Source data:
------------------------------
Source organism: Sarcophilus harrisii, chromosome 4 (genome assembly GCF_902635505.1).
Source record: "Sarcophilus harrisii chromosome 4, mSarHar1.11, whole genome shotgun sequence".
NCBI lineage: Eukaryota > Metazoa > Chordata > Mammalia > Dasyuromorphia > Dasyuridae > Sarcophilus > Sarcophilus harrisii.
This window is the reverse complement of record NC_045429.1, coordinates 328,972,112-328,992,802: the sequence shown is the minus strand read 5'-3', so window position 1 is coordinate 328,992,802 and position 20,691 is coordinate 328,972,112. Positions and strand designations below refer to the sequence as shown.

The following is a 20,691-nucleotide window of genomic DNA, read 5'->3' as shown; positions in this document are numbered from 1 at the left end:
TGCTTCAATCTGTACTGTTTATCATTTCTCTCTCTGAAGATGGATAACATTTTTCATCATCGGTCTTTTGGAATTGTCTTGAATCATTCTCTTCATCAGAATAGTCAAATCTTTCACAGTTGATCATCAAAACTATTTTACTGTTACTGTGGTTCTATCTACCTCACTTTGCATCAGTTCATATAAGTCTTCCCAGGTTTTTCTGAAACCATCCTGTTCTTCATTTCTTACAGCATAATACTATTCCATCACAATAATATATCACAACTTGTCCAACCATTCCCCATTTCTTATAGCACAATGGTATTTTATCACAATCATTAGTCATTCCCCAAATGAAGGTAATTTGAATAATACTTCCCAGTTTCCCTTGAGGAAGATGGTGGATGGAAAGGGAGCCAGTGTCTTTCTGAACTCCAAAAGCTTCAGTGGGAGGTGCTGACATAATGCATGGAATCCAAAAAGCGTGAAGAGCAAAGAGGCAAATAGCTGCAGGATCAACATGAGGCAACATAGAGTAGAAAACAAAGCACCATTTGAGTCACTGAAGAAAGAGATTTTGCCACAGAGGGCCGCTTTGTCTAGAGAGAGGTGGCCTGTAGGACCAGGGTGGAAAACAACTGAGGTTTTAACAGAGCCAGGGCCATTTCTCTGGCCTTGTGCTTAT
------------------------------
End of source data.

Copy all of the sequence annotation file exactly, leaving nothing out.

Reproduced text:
Source organism: Sarcophilus harrisii, chromosome 4 (genome assembly GCF_902635505.1).
Source record: "Sarcophilus harrisii chromosome 4, mSarHar1.11, whole genome shotgun sequence".
NCBI lineage: Eukaryota > Metazoa > Chordata > Mammalia > Dasyuromorphia > Dasyuridae > Sarcophilus > Sarcophilus harrisii.
This window is the reverse complement of record NC_045429.1, coordinates 328,972,112-328,992,802: the sequence shown is the minus strand read 5'-3', so window position 1 is coordinate 328,992,802 and position 20,691 is coordinate 328,972,112. Positions and strand designations below refer to the sequence as shown.

The following is a 20,691-nucleotide window of genomic DNA, read 5'->3' as shown; positions in this document are numbered from 1 at the left end:
TGCTTCAATCTGTACTGTTTATCATTTCTCTCTCTGAAGATGGATAACATTTTTCATCATCGGTCTTTTGGAATTGTCTTGAATCATTCTCTTCATCAGAATAGTCAAATCTTTCACAGTTGATCATCAAAACTATTTTACTGTTACTGTGGTTCTATCTACCTCACTTTGCATCAGTTCATATAAGTCTTCCCAGGTTTTTCTGAAACCATCCTGTTCTTCATTTCTTACAGCATAATACTATTCCATCACAATAATATATCACAACTTGTCCAACCATTCCCCATTTCTTATAGCACAATGGTATTTTATCACAATCATTAGTCATTCCCCAAATGAAGGTAATTTGAATAATACTTCCCAGTTTCCCTTGAGGAAGATGGTGGATGGAAAGGGAGCCAGTGTCTTTCTGAACTCCAAAAGCTTCAGTGGGAGGTGCTGACATAATGCATGGAATCCAAAAAGCGTGAAGAGCAAAGAGGCAAATAGCTGCAGGATCAACATGAGGCAACATAGAGTAGAAAACAAAGCACCATTTGAGTCACTGAAGAAAGAGATTTTGCCACAGAGGGCCGCTTTGTCTAGAGAGAGGTGGCCTGTAGGACCAGGGTGGAAAACAACTGAGGTTTTAACAGAGCCAGGGCCATTTCTCTGGCCTTGTGCTTAT